I have been spending some time recently improving the network behavior of Firefox in mobile (i.e. really high latency, sort of low bandwidth) environments.
The manifestations du jour of that are some improvements to the mozilla DNS system.
In that pursuit, I was staring at some packet traces of the DNS traffic generated from my 64 bit linux build (using my LAN instead of the slow wireless net) and I saw this gem:
That is the same request (and response) duplicated. Doing it an extra time appears to cost all of .3ms on my LAN, but on a cell phone that could delay resolution (and therefore page load) time by a full second - very noticeable lag.
I started by combing through the firefox DNS code looking for the bug I assumed I had accidentially put in the caching layer. But I confirmed there was just one call to libc's getaddrinfo() being made for that name.
Then I figured it was some kind of large truncated DNS record from blogspot which necessitated a refetch. Looking further into it the record was really quite normal. The response was just 127 bytes and exactly the same each time - it contained 2 response records: one A record and one CNAME record. Both had reasonably sized names.
I found the same pattern with another CNAME too: 2 out of 6.
And so the debugging began in earnest. Cliff Stoll was looking for his 75 cents, and I was out to find my extra round trip time.
I did not find an international conspiracy, but after whipping together a debuggable libc build I determined that the DNS answer parser placed a "struct host" and some scratch space for parsing into a buffer passed into it from lower on the stack. If the answer parser couldn't parse the response in that space an "ERANGE" error was returned and the caller would increase the buffer size and try again. But the try again involved the whole network dance again instead of just the parsing.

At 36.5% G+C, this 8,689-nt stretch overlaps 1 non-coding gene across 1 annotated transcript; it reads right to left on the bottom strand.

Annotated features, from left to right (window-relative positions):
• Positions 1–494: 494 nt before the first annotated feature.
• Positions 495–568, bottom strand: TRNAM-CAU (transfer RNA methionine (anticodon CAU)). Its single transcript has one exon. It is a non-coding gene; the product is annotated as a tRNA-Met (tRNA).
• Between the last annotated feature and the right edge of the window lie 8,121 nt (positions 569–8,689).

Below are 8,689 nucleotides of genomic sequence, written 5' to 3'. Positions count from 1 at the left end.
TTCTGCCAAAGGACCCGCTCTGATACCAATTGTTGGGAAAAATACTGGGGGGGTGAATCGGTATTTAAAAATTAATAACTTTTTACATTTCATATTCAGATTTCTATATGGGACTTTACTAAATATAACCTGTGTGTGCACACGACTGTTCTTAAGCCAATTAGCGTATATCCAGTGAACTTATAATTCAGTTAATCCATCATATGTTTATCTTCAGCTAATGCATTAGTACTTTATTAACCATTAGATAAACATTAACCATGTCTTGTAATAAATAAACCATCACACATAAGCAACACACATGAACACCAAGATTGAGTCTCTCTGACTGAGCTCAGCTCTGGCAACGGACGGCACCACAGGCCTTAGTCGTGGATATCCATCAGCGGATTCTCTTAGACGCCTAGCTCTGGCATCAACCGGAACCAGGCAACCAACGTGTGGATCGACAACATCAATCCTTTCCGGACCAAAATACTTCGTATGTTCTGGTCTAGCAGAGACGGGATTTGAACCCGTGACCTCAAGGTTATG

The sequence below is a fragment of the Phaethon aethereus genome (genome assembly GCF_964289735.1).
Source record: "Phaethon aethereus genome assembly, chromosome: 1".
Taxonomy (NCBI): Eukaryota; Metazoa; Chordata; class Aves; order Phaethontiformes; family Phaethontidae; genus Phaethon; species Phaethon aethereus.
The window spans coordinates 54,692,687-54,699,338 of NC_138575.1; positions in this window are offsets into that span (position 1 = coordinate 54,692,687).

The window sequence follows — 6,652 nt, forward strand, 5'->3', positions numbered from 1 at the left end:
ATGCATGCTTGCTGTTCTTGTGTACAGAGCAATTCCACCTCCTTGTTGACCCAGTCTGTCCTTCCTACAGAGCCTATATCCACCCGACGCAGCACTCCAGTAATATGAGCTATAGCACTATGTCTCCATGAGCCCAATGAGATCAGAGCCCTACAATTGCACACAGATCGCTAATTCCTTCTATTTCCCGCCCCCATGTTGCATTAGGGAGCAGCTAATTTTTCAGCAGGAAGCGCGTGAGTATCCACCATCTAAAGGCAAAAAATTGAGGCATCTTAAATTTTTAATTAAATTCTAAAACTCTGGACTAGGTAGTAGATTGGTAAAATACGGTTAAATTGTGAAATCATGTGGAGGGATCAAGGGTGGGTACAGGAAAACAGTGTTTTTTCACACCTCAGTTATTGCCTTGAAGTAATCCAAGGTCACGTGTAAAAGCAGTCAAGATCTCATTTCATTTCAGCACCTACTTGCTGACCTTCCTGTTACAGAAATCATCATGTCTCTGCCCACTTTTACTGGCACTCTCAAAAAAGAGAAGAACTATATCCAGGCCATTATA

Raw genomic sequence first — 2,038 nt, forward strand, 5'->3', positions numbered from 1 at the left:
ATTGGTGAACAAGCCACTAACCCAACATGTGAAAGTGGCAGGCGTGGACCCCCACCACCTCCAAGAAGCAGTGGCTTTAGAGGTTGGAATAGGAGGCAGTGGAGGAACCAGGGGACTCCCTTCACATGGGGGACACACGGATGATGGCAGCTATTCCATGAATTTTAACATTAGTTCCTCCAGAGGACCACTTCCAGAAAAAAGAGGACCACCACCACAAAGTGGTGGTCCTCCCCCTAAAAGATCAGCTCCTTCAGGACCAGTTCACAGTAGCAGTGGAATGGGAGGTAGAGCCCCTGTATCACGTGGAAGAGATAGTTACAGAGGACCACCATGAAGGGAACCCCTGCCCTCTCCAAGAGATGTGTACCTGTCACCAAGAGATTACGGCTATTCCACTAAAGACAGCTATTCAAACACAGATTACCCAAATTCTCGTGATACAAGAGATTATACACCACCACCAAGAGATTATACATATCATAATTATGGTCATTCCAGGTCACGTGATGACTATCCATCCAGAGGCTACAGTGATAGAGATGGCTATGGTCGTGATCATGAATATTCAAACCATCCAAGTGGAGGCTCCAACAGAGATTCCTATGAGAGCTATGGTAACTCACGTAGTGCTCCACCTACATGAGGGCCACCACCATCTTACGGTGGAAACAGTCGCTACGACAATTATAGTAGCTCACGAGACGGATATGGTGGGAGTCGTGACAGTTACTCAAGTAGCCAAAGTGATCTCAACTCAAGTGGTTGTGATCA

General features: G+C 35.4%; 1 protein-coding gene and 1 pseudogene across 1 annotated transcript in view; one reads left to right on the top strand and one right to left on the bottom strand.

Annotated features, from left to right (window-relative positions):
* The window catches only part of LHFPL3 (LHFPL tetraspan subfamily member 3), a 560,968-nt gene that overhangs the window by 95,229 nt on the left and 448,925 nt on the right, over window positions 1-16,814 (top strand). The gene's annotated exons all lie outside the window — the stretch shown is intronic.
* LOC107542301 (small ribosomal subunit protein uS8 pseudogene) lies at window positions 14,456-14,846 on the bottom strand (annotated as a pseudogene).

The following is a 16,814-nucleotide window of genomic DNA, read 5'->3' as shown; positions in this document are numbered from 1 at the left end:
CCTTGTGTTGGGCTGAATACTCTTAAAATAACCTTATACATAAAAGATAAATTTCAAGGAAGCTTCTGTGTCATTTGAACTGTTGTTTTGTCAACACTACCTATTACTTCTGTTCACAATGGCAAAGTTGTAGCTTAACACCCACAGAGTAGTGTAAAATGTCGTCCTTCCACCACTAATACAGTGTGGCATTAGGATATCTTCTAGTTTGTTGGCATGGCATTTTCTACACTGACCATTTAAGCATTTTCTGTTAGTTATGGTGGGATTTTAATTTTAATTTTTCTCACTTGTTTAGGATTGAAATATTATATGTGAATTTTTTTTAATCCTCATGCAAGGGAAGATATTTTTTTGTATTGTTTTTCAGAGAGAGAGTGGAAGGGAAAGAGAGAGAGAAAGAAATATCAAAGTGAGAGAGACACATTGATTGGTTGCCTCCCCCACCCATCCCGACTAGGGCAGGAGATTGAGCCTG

So what I was seeing was that the original buffer of 512 bytes was too small, but a second try with 1024 worked fine. Fair enough, it just seems like an undersized default to fail at such a common case.
And then it made sense. For most of its life, it hasn't been undersized - while the DNS response hasn't change the "struct host" did when I went to 64 bit libraries. struct host is comprised of 48 pointers and a 16 byte buffer. On a 32 bit arch that's 208 bytes, but with 8 byte pointers it is 400. With a 512 byte ceiling, 400 is a lot to give up.
64 bit has a variety of advantages and disadvantages, but an extra RTT was a silent-penalty I hadn't seen before.
This patch fixes things up nicely.
This is good concrete opportunity to praise the pragmatism of developing on open source. It is not about the bug (everyone has them, if this even is one - it is borderline), it is about the transparency. If this was a closed OS, the few avenues available to me would have been incredibly onerous and possibly expensive. Instead I was able to resolve it in an afternoon by myself (and mail off the patch to the outstanding glibc development team).
At some future time, I'll have a similarly thrilling story about the little known but widely deployed getaddrinfo_a().